But he stopped short of supporting the lifting of the trade embargo, even as an increasing number of U.S. lawmakers believe it has proven ineffective in forcing change in Cuba's communist-run government.

Vice President Joe Biden told reporters "no" when asked in Chile on Saturday whether the United States would lift the embargo, as many in Latin American favor.

Obama is expected to face pressure from regional leaders to improve U.S. relations with Cuba when he travels to Trinidad in mid-April for the Summit of the Americas meeting.

The United States expanded an arms embargo on Cuba in 1962 to include other goods after the Cuban government under the leadership of Fidel Castro seized the properties of American companies doing business on the island. The Cold War-era restrictions were codified into law by Congress in 1992.

Efforts to loosen the embargo remain politically difficult because of the influence of Cuban-American exiles living in Florida, a state often important in determining the outcome of presidential elections.

Dodd told reporters there were too few votes in Congress to end the embargo completely. "My sense at this point is that's a step too far," Dodd said.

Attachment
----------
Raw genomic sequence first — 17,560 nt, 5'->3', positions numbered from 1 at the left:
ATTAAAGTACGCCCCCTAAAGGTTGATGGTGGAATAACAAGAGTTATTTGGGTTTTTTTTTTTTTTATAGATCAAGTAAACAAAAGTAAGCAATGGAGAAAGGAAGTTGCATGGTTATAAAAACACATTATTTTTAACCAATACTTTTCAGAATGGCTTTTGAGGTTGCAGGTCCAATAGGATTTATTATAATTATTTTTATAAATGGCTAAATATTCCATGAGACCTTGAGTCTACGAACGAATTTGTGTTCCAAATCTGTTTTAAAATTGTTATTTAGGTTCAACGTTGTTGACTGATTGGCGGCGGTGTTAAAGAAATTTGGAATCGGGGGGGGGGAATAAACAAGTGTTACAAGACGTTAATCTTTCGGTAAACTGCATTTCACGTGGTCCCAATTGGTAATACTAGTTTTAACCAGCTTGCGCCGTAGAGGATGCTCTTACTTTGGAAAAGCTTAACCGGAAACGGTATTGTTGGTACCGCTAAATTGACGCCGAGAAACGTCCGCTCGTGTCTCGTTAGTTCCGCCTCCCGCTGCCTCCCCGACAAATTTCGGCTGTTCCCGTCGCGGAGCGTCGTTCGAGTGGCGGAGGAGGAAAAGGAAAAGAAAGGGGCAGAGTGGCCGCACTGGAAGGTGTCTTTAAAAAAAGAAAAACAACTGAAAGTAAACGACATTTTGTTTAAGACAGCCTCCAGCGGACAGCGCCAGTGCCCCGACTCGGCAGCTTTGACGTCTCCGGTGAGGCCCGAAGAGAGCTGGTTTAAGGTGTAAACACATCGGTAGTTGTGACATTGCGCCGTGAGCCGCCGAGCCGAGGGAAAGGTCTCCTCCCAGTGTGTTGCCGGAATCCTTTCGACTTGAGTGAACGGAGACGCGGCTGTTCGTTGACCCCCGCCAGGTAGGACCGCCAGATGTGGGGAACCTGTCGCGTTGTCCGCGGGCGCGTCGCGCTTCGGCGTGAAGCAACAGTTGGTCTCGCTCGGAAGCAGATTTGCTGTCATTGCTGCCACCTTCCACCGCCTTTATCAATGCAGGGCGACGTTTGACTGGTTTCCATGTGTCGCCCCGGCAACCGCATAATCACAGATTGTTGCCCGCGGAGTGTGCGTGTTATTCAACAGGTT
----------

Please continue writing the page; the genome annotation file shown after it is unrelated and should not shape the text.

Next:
U.S. farm and business groups promised to lobby hard for removal of the travel restrictions.

"Allowing unrestricted travel to Cuba will increase U.S. agricultural sales and boost tourism," American Farm Bureau President Bob Stallman said.

The United States currently sells about $400 million worth of rice, wheat, poultry and other agricultural goods annually to Cuba under a 2000 law to loosen the embargo.

"The U.S. embargo on Cuba is a 50-year failure, and lifting the ban on travel is a good first step toward a more rational policy," said Myron Brilliant, a senior vice president at the U.S. Chamber of Commerce.

(Reporting by Doug Palmer; editing by Will Dunham)